11/20/11, Living with Christ as King

Living with Christ as King

(Eze. 34:11-12-15-17 1 Cor. 15:20-28, Mt. 25:31-46)

With this 34th Sunday in Ordinary Time, we come to the end of another liturgical year.  On this last Sunday of the year, the Solemnity of Christ the King is celebrated not only by Catholics but also by Episcopalians, Lutherans and many mainline Protestant churches. How did we come to have this occasion on our liturgical calendar?

 Pope Pius XI instituted this universal feast in 1925. At that time in world history many Christians doubted the Church's authority as well as Christ's authority. The Christian world, witnessing the rise of dictatorships in Europe, saw many believers being influenced by these powerful earthly leaders.   This annual celebration of Christ the King intended to reaffirm that God in Christ is the true ruler of all nations for all eternity.

Today, "lord" and "king" titles for Christ are troublesome for many people because they represent oppressive systems of government.  Jesus knew well the oppressive nature of secular kings.  But Christ’s teaching radically redefined and transformed the concept of kingship. In contrast to oppressive rulers, he connected his own role as king to humble service. He directed his followers to be servants as well.  Christ’s teachings spell out a kingdom of justice where judgment of shortcomings is balanced with radical love, mercy, peace, and forgiveness. When we celebrate Christ as King, we are not celebrating an oppressive ruler, but one whose "loving-kindness endures forever.” Christ is the king that gives humanity true freedom and dignity. 

Our scriptures today point us to this principle of servant leadership.  In the OT, God speaking through Ezekiel says that he himself will tend the sheep as a shepherd: feeding them, healing them, bringing them back when they are lost, giving them rest when they are exhausted.  Perhaps Jesus was thinking of this very scripture when he told this parable. He uses the metaphor of shepherd separating sheep from goats, just as Ezekiel did.  The humble servant shepherd of the Old Testament has become the humble servant king of the New Testament.  This king’s rationale for judgment is still the concern for how the hungry and sick and naked and lost were treated.  Those who minister compassion and care to the needy are invited into the kingdom of God, while those who ignore the needy are dismissed from God’s presence.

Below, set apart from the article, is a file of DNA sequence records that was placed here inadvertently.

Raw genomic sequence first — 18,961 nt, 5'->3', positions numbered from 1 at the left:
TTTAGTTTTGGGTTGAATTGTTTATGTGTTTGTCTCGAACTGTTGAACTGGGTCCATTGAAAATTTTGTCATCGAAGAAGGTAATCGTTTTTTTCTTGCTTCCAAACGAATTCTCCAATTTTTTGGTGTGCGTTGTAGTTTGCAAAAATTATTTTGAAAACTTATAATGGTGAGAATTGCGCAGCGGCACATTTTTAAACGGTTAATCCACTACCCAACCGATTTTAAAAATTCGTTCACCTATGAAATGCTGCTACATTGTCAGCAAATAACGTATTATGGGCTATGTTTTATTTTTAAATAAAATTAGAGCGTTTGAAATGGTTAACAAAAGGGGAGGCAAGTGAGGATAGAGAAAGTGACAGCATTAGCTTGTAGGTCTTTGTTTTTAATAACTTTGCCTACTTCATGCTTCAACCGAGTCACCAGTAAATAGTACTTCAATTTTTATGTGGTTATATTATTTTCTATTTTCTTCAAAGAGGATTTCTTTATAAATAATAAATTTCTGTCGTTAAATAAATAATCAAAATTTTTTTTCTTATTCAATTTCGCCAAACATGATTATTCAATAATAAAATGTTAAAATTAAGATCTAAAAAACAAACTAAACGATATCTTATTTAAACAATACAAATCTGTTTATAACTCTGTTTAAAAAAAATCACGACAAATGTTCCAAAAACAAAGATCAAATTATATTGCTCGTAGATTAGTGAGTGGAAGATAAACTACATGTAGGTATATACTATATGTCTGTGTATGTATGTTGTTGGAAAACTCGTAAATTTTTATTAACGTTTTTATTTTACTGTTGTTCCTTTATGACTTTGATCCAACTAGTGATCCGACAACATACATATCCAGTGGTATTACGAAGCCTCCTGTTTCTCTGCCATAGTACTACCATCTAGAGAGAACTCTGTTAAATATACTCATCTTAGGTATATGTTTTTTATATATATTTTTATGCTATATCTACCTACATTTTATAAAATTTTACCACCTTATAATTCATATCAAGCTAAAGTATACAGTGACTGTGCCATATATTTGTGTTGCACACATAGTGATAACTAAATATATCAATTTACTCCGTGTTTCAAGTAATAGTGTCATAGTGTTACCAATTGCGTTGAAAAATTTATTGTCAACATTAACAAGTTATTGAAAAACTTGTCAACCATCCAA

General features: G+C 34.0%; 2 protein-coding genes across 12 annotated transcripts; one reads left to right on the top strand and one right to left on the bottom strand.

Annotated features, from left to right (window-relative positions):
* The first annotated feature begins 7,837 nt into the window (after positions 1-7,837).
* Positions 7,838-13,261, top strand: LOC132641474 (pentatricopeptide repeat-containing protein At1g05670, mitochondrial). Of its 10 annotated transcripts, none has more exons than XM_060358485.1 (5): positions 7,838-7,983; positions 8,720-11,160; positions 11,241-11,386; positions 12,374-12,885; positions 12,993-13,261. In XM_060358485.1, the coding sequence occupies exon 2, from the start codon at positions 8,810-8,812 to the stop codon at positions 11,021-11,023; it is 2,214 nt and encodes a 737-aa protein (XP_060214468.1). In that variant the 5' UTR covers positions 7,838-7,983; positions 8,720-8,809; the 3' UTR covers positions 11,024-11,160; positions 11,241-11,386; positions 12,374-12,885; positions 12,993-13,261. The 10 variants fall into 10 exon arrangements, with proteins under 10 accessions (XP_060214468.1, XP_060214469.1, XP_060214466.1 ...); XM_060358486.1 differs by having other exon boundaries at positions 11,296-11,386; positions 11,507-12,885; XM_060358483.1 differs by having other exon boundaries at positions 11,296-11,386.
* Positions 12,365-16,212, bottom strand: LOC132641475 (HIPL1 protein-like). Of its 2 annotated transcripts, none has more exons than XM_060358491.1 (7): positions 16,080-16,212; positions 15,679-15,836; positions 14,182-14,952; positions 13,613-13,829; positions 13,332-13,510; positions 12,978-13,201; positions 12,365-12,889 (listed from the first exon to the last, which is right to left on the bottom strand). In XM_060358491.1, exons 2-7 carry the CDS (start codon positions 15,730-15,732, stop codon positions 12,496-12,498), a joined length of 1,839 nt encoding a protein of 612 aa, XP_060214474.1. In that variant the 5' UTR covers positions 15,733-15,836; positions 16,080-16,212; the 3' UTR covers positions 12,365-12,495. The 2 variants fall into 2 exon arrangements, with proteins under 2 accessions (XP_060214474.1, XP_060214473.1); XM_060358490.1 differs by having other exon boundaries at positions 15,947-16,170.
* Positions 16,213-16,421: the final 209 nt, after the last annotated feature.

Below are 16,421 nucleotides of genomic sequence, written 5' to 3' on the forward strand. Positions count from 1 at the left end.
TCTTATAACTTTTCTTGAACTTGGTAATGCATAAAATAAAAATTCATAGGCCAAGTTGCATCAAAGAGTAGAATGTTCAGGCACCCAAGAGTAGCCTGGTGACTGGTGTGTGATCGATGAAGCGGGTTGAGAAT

Connect to this podcast http://snapjudgment.org/it-wasn%27t-me, and listen to the section “The Rabbi and the KKK”.  Then read the gospel selection from Mt. 25:31-46.

 This gospel passage invites us to see “The Christ” in small everyday actions, to live Christ’s love now.   However, when we hear this passage read we are presented with a challenge. The literal language reads as an either/or spirituality and a final judgment for “eternal life” or “eternal punishment.”   This flies in the face of a grace-filled theology that affirms our inclusive, non-judgmental view of spirituality and Christianity

It seems more helpful to hear Jesus’ message in a metaphorical and non-literal way. Perhaps Jesus is asking us to realize that in each moment of living we have a choice to make.  We can choose to see “eternity” in every moment-by-moment attitude and action of our days.  The Kingdom of God is NOW and if we choose lifegiving actions for others and ourselves, we are already living in the Kingdom where Christ’s law of love reigns.  A literal reading makes us think of the Reign of Christ as something “in a future day to come.” When we focus on how much time we have left to accomplish this or that human pursuit, or agonize with guilt over our shortcomings, we limit our ability to live in each moment with vitality and gratitude.

 In the Lumen Christi community we experience Christ’s reign as a present reality and that is the eternal hope we live in.  We see ourselves as already being citizens in the Kingdom of God.  As citizens of this Eternal Kingdom we are called to see the Christ in every person and every moment and to shape our actions in accordance with that view instead of thinking of ourselves as citizens of this passing world.  We do not have to be subject to this world’s cultural expectations for temporal success and its judgmental way of seeing others. We are subject to Christ:  before us in each person and around us in all of Creation, in every moment.   That is what Jesus draws our attention to in this passage rather than the question of who gets to live eternally and who gets sent to eternal punishment.

 How then will we live? The King of this eternal kingdom directs us to live by his law of love, to be in harmony with the grace of the small, the present moment of Christ in every age, in each person, in all time, every culture, every creature. To see Christ in all and to serve all as we would serve Christ– is to live the reign of Christ the King now. So may it be as we move forward in this Lumen Christi community.

By Sandra DeMaster